Transforming the Elite

Rather than fear the return of the spectre of public benefit, the aim of the sector should be that when the subject is raised, it is laughed at by all but the most militant vandals – no one but a fool could see what a service they and their products are doing. These schools and their alumni are interwoven with this country’s history. It is time that they take up the mantle and interweave themselves with its future.

Read the rest of the piece at The Critic here.

The National Tutoring Programme

Last week the government announced a new £1bn package for schools. £350 million will pay for the establishment of a National Tutoring Programme, which will give schools access to subsidised tutoring sessions. The rest will be spent whichever way headteachers best believe will catch their pupils up on education missed during the pandemic and might itself be put towards further tutoring.

Read the rest of the piece at The Critic here.

We should celebrate, not mourn, the cancellation of exams

“Surely now is the golden opportunity for schools, untrammelled by all that gruesome nomenclature of ‘exam specification’, ‘assessment objective’, ‘rubrics’ and so on, to set their pupils’ ‘love of learning’ truly ablaze.”

Full piece published on Medium here.

Private Education & Public Benefit

Institutions inextricably bound up with their localities. National treasures with long histories of public service. Sites of collective memory and ritual, loyalty and love. What’s a communitarian not to love about private schools?

Regrettably all too much.

Read the full piece at The Critic.

Scoop – COVID edition

Below is my termly newsletter,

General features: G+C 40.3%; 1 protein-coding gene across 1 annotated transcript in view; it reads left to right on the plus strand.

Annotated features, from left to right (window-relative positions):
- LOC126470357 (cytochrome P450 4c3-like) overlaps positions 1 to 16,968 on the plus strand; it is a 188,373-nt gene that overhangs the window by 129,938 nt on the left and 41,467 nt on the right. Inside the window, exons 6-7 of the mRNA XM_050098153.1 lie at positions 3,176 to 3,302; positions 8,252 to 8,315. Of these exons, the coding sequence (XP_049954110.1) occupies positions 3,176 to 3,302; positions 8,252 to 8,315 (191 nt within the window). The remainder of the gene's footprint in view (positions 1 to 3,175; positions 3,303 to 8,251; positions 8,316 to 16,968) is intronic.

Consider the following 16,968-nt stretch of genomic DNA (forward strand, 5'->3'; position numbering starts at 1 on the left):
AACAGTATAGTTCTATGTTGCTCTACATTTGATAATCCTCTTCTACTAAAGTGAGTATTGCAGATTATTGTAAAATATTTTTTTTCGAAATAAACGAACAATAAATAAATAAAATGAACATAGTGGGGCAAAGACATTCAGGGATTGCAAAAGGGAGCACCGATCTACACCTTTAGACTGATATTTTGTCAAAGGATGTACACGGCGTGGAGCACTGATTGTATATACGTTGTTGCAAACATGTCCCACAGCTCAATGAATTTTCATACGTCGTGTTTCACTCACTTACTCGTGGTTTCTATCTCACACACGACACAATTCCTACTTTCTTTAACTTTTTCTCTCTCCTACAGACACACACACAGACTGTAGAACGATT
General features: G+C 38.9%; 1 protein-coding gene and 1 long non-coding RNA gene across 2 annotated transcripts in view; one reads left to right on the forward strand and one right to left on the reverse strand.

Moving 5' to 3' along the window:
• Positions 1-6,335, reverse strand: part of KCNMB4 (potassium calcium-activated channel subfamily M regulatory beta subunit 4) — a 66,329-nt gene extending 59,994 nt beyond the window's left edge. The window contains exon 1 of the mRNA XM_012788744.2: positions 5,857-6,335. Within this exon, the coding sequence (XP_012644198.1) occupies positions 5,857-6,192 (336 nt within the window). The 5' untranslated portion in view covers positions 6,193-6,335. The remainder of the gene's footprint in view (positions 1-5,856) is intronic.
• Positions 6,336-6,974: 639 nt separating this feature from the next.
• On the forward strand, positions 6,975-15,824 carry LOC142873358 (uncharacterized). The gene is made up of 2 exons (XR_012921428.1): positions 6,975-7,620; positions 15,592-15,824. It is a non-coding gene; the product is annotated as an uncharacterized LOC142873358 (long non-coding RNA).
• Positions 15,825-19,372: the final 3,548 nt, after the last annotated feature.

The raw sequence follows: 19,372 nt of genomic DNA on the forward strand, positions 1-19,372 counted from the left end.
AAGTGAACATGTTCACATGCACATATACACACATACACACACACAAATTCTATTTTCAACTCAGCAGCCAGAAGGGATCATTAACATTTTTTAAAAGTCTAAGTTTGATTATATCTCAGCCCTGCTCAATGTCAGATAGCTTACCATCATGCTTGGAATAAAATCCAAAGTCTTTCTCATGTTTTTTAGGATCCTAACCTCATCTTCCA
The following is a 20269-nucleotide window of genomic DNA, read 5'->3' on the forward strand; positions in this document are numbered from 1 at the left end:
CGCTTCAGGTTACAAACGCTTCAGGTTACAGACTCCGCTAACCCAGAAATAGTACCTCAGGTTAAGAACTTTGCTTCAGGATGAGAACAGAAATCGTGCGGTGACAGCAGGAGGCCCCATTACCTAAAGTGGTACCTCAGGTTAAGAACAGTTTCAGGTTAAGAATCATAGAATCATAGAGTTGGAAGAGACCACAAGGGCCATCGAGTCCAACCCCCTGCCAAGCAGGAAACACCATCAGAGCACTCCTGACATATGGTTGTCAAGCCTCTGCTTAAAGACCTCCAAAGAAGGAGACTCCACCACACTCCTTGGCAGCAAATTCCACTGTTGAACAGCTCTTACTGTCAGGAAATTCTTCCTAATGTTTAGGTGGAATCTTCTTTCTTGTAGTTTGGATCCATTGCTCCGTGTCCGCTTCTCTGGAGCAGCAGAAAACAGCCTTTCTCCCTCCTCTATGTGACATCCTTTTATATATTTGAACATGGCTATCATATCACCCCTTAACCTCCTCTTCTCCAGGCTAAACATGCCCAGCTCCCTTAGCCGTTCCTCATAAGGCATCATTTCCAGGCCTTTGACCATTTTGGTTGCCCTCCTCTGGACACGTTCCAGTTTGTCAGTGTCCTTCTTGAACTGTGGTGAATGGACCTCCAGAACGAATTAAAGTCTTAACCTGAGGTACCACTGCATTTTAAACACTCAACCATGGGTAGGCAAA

Online teaching and learning webinar

We have been teaching online for 10+ years and stand ready to help any educators who are doing it for the first time. We shall be putting on a webinar, hosted by me and our Director of Education Ed Richardson, on Friday 24th April at 3pm to answer any questions you or colleagues might have about online teaching. Click here to register

Ed has put together this acrostic summarising 10 tips for teaching online and this infographic with suggested ground rules for students. Please feel free to use them if helpful.

GCSEs and A levels 2020

We are trying to keep an FAQ on the changing picture, to the best of our knowledge, here. I hope it’s helpful; do get in touch if you spot any errors or want to discuss any implications.

Small group classes (free for children of key workers)

Branching out from 1-on-1 classes, we have been running live small group lessons to children aged 7-16. These have been priced at a considerable reduction of our usual rate, and free for children of key workers, so as to help the widest number of families. Do pass on to any friends or colleagues stuck at home with the children who might be interested. More details here

Keystone University Scholarship Programme – going ahead 

In my last Scoop, I mentioned that we are offering 12 fully-funded scholarships on our Top University preparation programme. Details here. As above, we have fully tested our online teaching capacity and so will be delivering this online if we are still in lockdown in the summer. Please do continue to forward on to anyone who might be able to put the opportunity in front of the right candidates.

Tutor News

Our English tutor Imogen is having her debut novel The High Notes, about a young singer struggling to make it in London, published by Bloomsbury after a 4-way auction. Well done her.